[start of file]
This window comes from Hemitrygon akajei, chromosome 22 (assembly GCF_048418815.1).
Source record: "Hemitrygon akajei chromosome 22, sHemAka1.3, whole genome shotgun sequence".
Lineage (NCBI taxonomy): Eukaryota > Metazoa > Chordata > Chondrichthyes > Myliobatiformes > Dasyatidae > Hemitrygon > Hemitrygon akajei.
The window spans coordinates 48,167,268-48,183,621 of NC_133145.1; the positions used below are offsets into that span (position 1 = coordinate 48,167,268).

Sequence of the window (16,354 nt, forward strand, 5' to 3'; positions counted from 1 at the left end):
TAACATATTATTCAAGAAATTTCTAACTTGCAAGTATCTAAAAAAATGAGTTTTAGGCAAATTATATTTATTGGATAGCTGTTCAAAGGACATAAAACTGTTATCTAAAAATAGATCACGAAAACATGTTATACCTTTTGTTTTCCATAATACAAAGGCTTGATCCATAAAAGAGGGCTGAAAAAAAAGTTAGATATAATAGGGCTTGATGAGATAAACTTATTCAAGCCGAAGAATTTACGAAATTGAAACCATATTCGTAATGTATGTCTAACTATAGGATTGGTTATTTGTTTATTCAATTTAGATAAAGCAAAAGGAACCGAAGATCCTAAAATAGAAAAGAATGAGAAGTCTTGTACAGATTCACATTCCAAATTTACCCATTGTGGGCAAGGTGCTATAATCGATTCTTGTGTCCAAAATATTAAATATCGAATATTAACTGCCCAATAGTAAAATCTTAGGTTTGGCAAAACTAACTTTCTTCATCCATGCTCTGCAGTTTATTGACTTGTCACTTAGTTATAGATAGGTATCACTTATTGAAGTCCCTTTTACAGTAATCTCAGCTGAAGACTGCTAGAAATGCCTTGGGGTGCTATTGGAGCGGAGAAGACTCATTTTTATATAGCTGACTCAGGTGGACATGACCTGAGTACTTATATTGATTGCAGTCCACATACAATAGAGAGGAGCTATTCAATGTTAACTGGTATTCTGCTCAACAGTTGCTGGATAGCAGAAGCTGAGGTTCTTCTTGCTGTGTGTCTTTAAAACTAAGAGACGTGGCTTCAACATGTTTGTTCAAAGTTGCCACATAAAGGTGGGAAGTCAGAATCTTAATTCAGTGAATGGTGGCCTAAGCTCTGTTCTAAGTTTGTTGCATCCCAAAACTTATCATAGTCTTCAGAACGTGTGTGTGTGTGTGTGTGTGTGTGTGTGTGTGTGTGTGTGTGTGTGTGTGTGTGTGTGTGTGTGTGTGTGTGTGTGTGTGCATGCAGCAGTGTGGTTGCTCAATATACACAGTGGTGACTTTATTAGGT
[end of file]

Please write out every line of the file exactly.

This window comes from Hemitrygon akajei, chromosome 22 (assembly GCF_048418815.1).
Source record: "Hemitrygon akajei chromosome 22, sHemAka1.3, whole genome shotgun sequence".
Lineage (NCBI taxonomy): Eukaryota > Metazoa > Chordata > Chondrichthyes > Myliobatiformes > Dasyatidae > Hemitrygon > Hemitrygon akajei.
The window spans coordinates 48,167,268-48,183,621 of NC_133145.1; the positions used below are offsets into that span (position 1 = coordinate 48,167,268).

Sequence of the window (16,354 nt, forward strand, 5' to 3'; positions counted from 1 at the left end):
TAACATATTATTCAAGAAATTTCTAACTTGCAAGTATCTAAAAAAATGAGTTTTAGGCAAATTATATTTATTGGATAGCTGTTCAAAGGACATAAAACTGTTATCTAAAAATAGATCACGAAAACATGTTATACCTTTTGTTTTCCATAATACAAAGGCTTGATCCATAAAAGAGGGCTGAAAAAAAAGTTAGATATAATAGGGCTTGATGAGATAAACTTATTCAAGCCGAAGAATTTACGAAATTGAAACCATATTCGTAATGTATGTCTAACTATAGGATTGGTTATTTGTTTATTCAATTTAGATAAAGCAAAAGGAACCGAAGATCCTAAAATAGAAAAGAATGAGAAGTCTTGTACAGATTCACATTCCAAATTTACCCATTGTGGGCAAGGTGCTATAATCGATTCTTGTGTCCAAAATATTAAATATCGAATATTAACTGCCCAATAGTAAAATCTTAGGTTTGGCAAAACTAACTTTCTTCATCCATGCTCTGCAGTTTATTGACTTGTCACTTAGTTATAGATAGGTATCACTTATTGAAGTCCCTTTTACAGTAATCTCAGCTGAAGACTGCTAGAAATGCCTTGGGGTGCTATTGGAGCGGAGAAGACTCATTTTTATATAGCTGACTCAGGTGGACATGACCTGAGTACTTATATTGATTGCAGTCCACATACAATAGAGAGGAGCTATTCAATGTTAACTGGTATTCTGCTCAACAGTTGCTGGATAGCAGAAGCTGAGGTTCTTCTTGCTGTGTGTCTTTAAAACTAAGAGACGTGGCTTCAACATGTTTGTTCAAAGTTGCCACATAAAGGTGGGAAGTCAGAATCTTAATTCAGTGAATGGTGGCCTAAGCTCTGTTCTAAGTTTGTTGCATCCCAAAACTTATCATAGTCTTCAGAACGTGTGTGTGTGTGTGTGTGTGTGTGTGTGTGTGTGTGTGTGTGTGTGTGTGTGTGTGTGTGTGTGTGTGTGTGTGTGTGTGCATGCAGCAGTGTGGTTGCTCAATATACACAGTGGTGACTTTATTAGGT